Monday, November 18, 2019

Announcing Edge computing and hybrid clouds workshops

After working 5 years on edge computing and potentially being one of the only analysts having evaluated, then developed and deployed the technology in a telco networks, I am happy to announce immediate availability of the following workshops:

Hybrid and edge computing strategy
  • Hybrid cloud and Edge computing opportunity 
  • Demand for hybrid and edge services (internal and external)
  • Wholesale or retail business?
  • Edge strategies: what, where, when, how?
  • Hyperscalers strategies, positions, risks and opportunities
  • Operators strategies
  • Conclusions and recommendations

Edge computing Technology
  • Technological trends
  • SDN, NFV, container, lifecycle management
  • Open source, ONF, TIP, Akraino, MobiledgeX, Ori
  • Networks disaggregation, Open RAN, Open OLT
  • Edge computing: Build or buy?
  • Nokia, Ericsson, Huawei
  • Dell, Intel, …
  • Open compute, CORD
  • Conclusions and recommendations

Innovation and transformation processes
  • Innovation process and methodology 
  • How to jumpstart technological and commercial innovation
  • Labs, skills, headcount and budget
  • How to transition from innovation to commercial deployment
  • How to scale up sustainably
Drop me a line if you are interested.

Saturday, November 16, 2019

Edge Computing or hybrid cloud?

Edge computing has been gaining much recognition and hype since I started working on it 5 years ago. I am in a fortunate position to have explored it, as an analyst, being one of the early participants of ETSI's Industry Standardization Group on Multi Access edge Computing (MEC), then develop and deploy it as an operator for Telefonica group and now, back to advising vendors and service providers on the strategies and challenges associated with its development.

One of the key challenges associated with edge computing is that pretty much every actor in the value chain (technology vendors, colocation and hosting companies, infrastructure companies, telecommunication operators, video streaming, gaming and caching services, social media and internet giants, cloud leaders...) is coming at it from a different perspective and perception of what it could (and should) do. This invariably leads to much misunderstanding, as each one is trying to understand the control points in the value chain and assert their position.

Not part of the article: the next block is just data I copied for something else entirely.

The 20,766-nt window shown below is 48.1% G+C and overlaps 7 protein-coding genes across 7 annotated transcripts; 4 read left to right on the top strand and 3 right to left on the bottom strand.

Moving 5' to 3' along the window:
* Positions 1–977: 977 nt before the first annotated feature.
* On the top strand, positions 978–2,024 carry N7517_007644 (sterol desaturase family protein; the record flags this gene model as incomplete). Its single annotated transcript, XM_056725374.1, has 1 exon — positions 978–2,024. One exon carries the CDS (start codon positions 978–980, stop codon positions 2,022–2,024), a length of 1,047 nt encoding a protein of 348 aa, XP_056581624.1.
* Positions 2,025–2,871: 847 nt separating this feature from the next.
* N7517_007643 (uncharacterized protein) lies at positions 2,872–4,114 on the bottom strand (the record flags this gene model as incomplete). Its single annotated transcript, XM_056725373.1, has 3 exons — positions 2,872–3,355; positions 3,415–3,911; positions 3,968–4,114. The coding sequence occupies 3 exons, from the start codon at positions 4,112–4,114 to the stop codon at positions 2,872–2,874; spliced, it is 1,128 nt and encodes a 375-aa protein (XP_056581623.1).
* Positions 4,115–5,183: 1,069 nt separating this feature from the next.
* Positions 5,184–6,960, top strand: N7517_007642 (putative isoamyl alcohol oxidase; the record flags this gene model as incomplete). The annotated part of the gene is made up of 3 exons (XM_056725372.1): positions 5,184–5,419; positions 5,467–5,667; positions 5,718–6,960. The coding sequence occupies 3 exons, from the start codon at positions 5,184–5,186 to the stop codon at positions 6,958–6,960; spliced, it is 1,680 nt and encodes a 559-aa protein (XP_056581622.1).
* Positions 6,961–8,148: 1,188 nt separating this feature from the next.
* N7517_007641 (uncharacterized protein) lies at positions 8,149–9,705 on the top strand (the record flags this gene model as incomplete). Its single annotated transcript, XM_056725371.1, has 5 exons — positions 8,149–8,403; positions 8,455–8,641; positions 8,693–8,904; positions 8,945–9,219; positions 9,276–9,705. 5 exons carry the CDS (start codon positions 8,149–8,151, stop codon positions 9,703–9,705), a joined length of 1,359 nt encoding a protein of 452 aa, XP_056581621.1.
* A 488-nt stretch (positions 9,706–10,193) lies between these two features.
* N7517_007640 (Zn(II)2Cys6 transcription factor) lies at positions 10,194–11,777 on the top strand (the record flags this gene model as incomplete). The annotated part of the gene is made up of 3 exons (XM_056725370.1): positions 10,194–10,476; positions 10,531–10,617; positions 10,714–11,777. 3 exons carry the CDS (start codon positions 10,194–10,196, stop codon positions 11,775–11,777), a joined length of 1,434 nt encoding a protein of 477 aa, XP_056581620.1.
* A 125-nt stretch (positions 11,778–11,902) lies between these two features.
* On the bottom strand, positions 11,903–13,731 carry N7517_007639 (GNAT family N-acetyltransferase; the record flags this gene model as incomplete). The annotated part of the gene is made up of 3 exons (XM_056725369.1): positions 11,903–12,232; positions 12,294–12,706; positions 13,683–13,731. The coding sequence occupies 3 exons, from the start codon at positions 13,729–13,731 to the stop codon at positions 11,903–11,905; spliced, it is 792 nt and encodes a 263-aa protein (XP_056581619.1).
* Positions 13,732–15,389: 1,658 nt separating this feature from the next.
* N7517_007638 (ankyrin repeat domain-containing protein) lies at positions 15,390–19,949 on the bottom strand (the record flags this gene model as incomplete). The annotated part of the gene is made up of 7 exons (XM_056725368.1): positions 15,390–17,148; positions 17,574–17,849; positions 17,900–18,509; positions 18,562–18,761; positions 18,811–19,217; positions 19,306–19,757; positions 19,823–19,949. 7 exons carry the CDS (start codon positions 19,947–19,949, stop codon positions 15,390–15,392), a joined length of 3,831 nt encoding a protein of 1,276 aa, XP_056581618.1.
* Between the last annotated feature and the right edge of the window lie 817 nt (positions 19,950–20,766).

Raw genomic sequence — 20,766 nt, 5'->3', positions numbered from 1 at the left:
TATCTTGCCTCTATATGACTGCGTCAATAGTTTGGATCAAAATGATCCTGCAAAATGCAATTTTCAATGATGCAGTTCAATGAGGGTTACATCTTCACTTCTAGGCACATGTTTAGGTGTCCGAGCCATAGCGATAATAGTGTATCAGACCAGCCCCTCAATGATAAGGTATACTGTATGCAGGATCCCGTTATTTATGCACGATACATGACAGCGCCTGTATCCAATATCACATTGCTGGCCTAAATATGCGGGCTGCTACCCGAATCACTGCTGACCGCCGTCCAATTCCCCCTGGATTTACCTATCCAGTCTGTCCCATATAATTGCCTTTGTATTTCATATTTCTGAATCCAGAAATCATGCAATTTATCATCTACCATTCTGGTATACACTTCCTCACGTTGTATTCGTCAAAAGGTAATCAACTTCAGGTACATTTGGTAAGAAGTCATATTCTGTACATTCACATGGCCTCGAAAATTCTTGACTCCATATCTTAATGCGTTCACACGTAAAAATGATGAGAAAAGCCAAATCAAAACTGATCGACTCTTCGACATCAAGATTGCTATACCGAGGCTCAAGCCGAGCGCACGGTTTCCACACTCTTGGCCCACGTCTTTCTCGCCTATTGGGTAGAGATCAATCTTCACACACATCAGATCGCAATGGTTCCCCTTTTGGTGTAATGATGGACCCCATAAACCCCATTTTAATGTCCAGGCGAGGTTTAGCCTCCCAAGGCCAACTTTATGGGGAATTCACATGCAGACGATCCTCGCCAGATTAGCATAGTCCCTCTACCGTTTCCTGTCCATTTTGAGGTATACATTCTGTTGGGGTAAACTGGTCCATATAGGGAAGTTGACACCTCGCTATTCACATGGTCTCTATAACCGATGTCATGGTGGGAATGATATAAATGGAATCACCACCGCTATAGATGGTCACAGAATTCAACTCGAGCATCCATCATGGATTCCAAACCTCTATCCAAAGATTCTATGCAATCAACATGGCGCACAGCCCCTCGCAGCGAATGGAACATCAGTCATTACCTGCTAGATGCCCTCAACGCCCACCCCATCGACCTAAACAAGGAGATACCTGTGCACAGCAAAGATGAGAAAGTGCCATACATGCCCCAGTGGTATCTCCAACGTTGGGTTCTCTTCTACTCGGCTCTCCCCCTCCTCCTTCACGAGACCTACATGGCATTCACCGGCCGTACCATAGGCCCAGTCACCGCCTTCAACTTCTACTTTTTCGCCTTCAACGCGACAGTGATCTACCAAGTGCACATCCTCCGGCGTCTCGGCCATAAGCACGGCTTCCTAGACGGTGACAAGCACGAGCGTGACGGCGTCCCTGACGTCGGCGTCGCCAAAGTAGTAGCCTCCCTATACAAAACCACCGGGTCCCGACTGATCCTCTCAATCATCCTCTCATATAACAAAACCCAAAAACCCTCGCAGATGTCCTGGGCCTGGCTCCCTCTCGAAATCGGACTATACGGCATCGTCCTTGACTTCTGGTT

1. Technology vendors see a chance to either entrench further their position, based on proprietary, early implementation or disrupt traditional vendors oligopoly, based on open (source) disaggregated networking. Traditional blue chip vendors see also a chance to move further down the path of black box networks replacement by white box.
  2. Colocation and hosting companies do not quite see why edge is that much different from cloud hosting that they have been doing all along, but are happy to jump on the bandwagon if it means better margins.
  3. Infrastructure company see a chance to move up the value chain, by providing differentiated value added real estate and connectivity services.
  4. Telecommunications operators tend to see edge computing as a possible opportunity to rejoin the cloud war, after having lost the last battles. The promise of futuristic 5G-like services for drones, remote surgery, autonomous cars, etc... is certainly what they have been communicating about but that is not going to materialize tangible revenue streams before 5 to 7 years. There are other short term revenues that can be created by the technology deployment.
  5. Video streaming, gaming and caching services feel that they have been the edge pioneers, with specialized services or physical slices, deep in cloud and teco networks. They tend to resist the move from physical, proprietary appliances towards the open, multi-tenant model that would make the business more profitable for all.
  6. Social media and internet giants ted to feel that there is something they should, or could do there, but most of their infrastructure relies either on their proprietary private cloud or on public clouds and it is unclear whether these models are compatible.
  7. At last, the cloud leaders certainly see edge computing as a growth opportunity to offer differentiated cloud services and performance, but again, they are unsure whether to push the limit of their cloud or integrate with others.

I feel that we have started from the wrong foot here. There is no such thing as edge computing. There is a cloud, and there are devices and data centers. The largest, most impactful performance move cloud can make is to integrate with the last mile - the telco networks.Where you want a workload to run, a dataset to reside, a pipeline to transit through should be the result of:
  • What is available in terms of capacity
  • What is your budget / needs in terms of workload, performance, latency
  • How much it costs / what is the price to run where
  • What are the legal / regulatory restrictions with respect to locality, sovereignty, privacy...

The rest should be easily enough programmatically calculated. For this to occur, there is still much work to be done. The "plumbing", which is how to connect and administer heterogeneous clouds is almost there. The largest effort is really for these industries to come together on the reservation, consumption and fulfillment model. We might be able to live today with Amazon, Microsoft, Alibaba and Google cloud models, but we certainly won't be able to accomodate a lot more.

This means we need an industry wide effort for cloud hybridization at the business layer. It is necessary for all network operators to present the same set of APIs and connectivity services to all the cloud operators if we want to see this market move in the right direction.